An Irish GP has called on the Government to fund a catch-up campaign for the meningitis B vaccine, after receiving an influx in calls about the jab this week.
A spike in meningitis cases and three deaths have caused concern and unease among many parents across the country.
The HSE recently announced that there have been 11 cases of meningococcal disease reported since the last week of 2018, more than double the five cases for the same time period last year.
A public petition has gathered over 28,000 signatures to introduce a free catch-up campaign for the vaccine.
At present, children born before October 2016 are not covered for a free MenB vaccine, which can cost between €300-450 privately for the doses needed.
Speaking with Sean O’Rourke on RTÉ Radio One, Dr Yvonne Williams said her clinic in Co Clare had been “inundated” with calls for information since last week.
“We’ve been inundated since last Wednesday with worried parents, with questions about meningitis and the meningitis fee, and trying to book their children in for those who haven’t been vaccinated,” she said.
The Shannon-based GP said that many parents cannot afford to pay the private fee for the vaccine, despite having concerns for their children from the recent rise in cases reported.
“We have had to tell parents the cost of the vaccine and unfortunately for some parents, they simply can’t afford that, and they are very worried.
“It is a lifesaving vaccine, it’s free for children in the UK, and we think it’s something that the government should introduce. 90pc of meningitis cases are now caused by meningitis B.”
“I have three children myself all born before the cut-off date, and it was something we decided as a family to prioritise. It's January and a time when parents don’t have a lot of money left over after Christmas.
“Parents are worried, they would love their children to have it, and I really do wish that the Government would reconsider their decision not to fund a catch-up campaign for children born after October 2016.”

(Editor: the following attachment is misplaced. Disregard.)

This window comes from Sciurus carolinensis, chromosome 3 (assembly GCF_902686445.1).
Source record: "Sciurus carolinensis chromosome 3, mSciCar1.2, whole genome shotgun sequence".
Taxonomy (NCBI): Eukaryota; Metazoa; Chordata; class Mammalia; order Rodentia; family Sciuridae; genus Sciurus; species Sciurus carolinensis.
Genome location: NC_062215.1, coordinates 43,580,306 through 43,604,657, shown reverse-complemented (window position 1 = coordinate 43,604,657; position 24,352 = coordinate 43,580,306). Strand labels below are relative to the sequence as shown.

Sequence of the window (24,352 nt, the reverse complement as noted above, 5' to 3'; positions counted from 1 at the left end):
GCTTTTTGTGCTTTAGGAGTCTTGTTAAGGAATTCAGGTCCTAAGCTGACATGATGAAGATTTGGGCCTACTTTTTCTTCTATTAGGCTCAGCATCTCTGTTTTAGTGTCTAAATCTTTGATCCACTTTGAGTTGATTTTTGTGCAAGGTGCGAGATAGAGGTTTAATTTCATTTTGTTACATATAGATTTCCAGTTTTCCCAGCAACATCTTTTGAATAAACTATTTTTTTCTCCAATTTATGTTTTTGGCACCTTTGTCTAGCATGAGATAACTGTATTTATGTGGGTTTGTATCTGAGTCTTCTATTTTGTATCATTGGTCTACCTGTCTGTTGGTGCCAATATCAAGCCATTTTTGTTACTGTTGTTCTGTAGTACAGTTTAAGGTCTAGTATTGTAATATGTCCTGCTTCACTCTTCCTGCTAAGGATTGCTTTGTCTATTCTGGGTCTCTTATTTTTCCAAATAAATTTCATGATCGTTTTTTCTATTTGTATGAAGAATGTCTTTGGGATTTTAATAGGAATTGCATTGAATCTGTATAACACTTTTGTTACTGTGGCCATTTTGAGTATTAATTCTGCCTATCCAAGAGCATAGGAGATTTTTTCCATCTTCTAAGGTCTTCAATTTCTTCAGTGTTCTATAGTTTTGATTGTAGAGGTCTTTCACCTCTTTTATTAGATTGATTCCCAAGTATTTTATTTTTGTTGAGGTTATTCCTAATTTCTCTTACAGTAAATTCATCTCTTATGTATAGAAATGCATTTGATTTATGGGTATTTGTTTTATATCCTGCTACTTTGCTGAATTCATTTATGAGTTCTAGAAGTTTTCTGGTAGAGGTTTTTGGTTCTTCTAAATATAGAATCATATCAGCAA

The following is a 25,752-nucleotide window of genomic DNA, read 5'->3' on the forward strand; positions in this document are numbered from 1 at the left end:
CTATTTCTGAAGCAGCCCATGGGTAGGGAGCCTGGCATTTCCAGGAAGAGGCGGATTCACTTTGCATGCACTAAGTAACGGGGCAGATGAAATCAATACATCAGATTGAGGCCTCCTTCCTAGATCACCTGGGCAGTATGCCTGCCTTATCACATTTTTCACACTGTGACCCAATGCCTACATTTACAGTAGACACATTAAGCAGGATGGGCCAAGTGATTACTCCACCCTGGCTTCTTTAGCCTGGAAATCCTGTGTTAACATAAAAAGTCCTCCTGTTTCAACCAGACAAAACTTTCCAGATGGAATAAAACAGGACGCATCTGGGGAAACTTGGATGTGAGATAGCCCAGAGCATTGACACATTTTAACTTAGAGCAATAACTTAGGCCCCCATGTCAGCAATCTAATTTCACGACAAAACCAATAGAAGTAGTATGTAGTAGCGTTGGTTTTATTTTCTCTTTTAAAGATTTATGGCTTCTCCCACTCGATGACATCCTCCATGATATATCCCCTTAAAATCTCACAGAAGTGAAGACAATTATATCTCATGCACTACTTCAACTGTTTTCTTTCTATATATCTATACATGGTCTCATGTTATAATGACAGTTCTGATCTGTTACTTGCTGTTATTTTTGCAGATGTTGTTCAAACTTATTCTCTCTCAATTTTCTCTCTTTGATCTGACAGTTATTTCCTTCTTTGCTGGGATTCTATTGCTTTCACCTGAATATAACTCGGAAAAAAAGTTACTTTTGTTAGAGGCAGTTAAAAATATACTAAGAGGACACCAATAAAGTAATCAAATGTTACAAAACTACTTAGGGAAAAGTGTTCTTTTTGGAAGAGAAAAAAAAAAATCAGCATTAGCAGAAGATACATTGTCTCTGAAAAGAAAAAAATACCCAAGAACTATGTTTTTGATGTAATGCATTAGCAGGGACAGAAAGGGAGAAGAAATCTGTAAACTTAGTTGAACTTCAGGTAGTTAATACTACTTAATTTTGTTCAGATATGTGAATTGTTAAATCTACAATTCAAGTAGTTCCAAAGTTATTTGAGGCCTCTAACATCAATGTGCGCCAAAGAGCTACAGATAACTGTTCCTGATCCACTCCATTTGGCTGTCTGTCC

According to Dr Williams, Ireland is “nowhere near” the uptake rate required to eradicate the B strain of the disease in the country.
“Looking at the uptake rates for the vaccine around Ireland at vaccines that are free, there is an issue with uptake. We need about 95pc or more children to get the vaccine or more to keep everybody safe, and we’re nowhere near those figures,” she said.
“Tipperary-south was the only area in recent years that met that target, so there are children out there that can avail of a free vaccine and their parents aren’t availing of that.”
Following the news of three deaths, the HSE said of the three patients who died, two different meningococcal strain types were identified, none of which was MenB.
Dr Williams said that cases of MenC, another strain of meningococcal disease, have fallen in recent years and that MenB is now the most common.
“We have a vaccine for meningitis C and the rates of that have fallen hugely in recent years since that vaccine was issued, meningitis B is now the most common strain,” she said.
“There is a meningitis A and Y vaccine, and in the NHS, that vaccine for meningitis C and Y, the combination vaccine, is offered to all their teenagers when they start school and to students who attend for the first time.
“There are vaccines out there that cover more strains that aren’t yet available in Ireland, but I think if we could start by encouraging parents of that 25pc of children that haven’t had them, please get your children vaccinated for meningitis, it’s life-saving.”
Following the news of the three deaths last week, a spokesperson for the HSE said the rise in cases was a "concern" and urged people to look out for the symptoms.
Dr Suzanne Cotter, Specialist in Public Health Medicine at the HSE Health Protection Surveillance Centre, said: "Although meningococcal disease incidence generally increases in the winter months, the recent increase is cause for concern and the HSE wishes to alert the public to the signs and symptoms of this disease so that immediate medical attention can be sought if someone has symptoms that could be caused by this bug.
"If anyone has any concerns about meningitis they should ring their GP in the first instance. Meningitis and septicaemia often happen together and symptoms can appear in any order. Some may not appear at all.
"Early symptoms can include; fever, headache, vomiting, diarrhoea, muscle pain, stomach cramps, fever with cold hands and feet and a rash, but do not wait for the rash to appear.
"If someone is ill and getting worse, get medical help immediately.
"Parents of children should also check that they are up-to-date regarding their childhood meningococcal vaccinations."